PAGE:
Wednesday, 13 August 2014

Commonwealth Constructions

Today it was Room 16's turn to research and create a Commonwealth Games stadium.  Our first task was to research images of a chosen sport and mark them up with labels.

(See full slideshow below.)

Next the children worked in teams to construct a stadium venue. It had to contain features they found in their photographs.  As well as the stadium there had to be some kind of connection to other structures - a road, railway, bridge or tunnel.

See all groups in slideshow below.

Each child chose their sport and group members. The "world" was created in advance and a "host"   (i.e. a responsible child familiar with minecraft)  appointed by the teacher. Their job was to manage the team members' construction projects within the "world".

See slideshow of all the stadium constructions below.

There were just a few rules. No sporting events were to be duplicated within a world; no Minecraft weapons were to be drawn (unless an indigenous animal indigenous to the world strayed onto the building site and endangered competitors, officials or media commentators).

Other rules were  too tantalising to leave alone: no spawning unfriendly creatures, no blowing up what other teams were creating, no spawning villagers. (You have to know minecraft to know how disruptive extra villagers can be, let alone the odd stray Endoman.

This project involved (among key skills) measurement, design, incorporating the research data into the final construction.

The class was given a set of Success Criteria. And they were away.

Tuesday, 12 August 2014


                                   On Sunday, 10th August , it was a special Indian celebration,
                                                       called Raksha Bandhan.
                                  Raksha Bandhan is a special day for Indian brothers and sisters.
                        We are very lucky to have 6 beautiful Indian children in our class this year.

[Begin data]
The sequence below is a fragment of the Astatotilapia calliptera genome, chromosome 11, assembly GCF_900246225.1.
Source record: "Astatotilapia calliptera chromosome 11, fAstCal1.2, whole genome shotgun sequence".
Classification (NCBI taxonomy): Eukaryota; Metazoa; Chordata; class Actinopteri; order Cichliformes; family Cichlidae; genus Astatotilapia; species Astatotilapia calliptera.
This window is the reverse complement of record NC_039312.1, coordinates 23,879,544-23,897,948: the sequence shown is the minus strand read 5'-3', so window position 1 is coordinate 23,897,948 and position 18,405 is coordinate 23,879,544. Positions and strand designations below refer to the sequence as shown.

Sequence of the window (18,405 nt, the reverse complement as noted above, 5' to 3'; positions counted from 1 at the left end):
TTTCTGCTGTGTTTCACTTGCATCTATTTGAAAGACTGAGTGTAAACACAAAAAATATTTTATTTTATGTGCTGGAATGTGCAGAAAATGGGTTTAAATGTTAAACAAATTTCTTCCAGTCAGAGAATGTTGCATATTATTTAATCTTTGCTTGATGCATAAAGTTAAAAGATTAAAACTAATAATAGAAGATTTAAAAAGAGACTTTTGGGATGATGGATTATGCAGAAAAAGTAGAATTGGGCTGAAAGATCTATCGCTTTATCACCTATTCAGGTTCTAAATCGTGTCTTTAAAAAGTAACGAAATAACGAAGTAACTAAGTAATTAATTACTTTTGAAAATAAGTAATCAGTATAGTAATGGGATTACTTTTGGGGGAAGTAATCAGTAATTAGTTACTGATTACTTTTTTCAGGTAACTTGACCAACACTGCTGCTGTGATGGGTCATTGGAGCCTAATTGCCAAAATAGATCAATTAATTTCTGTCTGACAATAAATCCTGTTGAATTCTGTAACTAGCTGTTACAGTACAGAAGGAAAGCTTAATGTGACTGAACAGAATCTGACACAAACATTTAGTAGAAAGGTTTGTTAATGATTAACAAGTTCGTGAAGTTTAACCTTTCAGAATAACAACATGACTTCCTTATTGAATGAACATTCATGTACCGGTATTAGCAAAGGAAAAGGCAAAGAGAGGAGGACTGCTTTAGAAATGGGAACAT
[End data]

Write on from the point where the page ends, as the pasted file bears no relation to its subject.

Nandhini, Eesha, Diya, Aryan, Prajay and Armaan.
                                They are all from Fiji, except for Armaan who is from India.
                               On this special day, the sister ties a string band on her brother's right wrist.
                                                            This band is called a rakhi.
                                    Then the brother promises to take care of his sister and gives her a gift
                                          of Indian sweets, a gift of money or a gift of clothing.
                                                     Here is Armaan with his rakhi on his right wrist.
                                                    It is very beautiful with some beads in the centre.
                                                            Aryan is showing us his rakhi.
                                              He doesn't have a sister so his girl cousin has sent him a rakhi
                                      and she has also sent him a Raksha Bandhan card because she lives                                                                         overseas.
                                  Nandhini tied a rakhi on her wee baby brother.  He didn't want to wear it.
                                                           Eesha tied one on her cousin.
                               We decided to make our own rakhis. We called them friendship
                                bracelets. We used 3 different colours of wool and plaited them.
                              Annabel was an expert at plaiting and she loved helping Alice.
                                                            Thank you Annabel.
                                                    Eesha and Nicole were experts also!

                              So much fun and here are Eesha's and Nicole's rakhis or friendship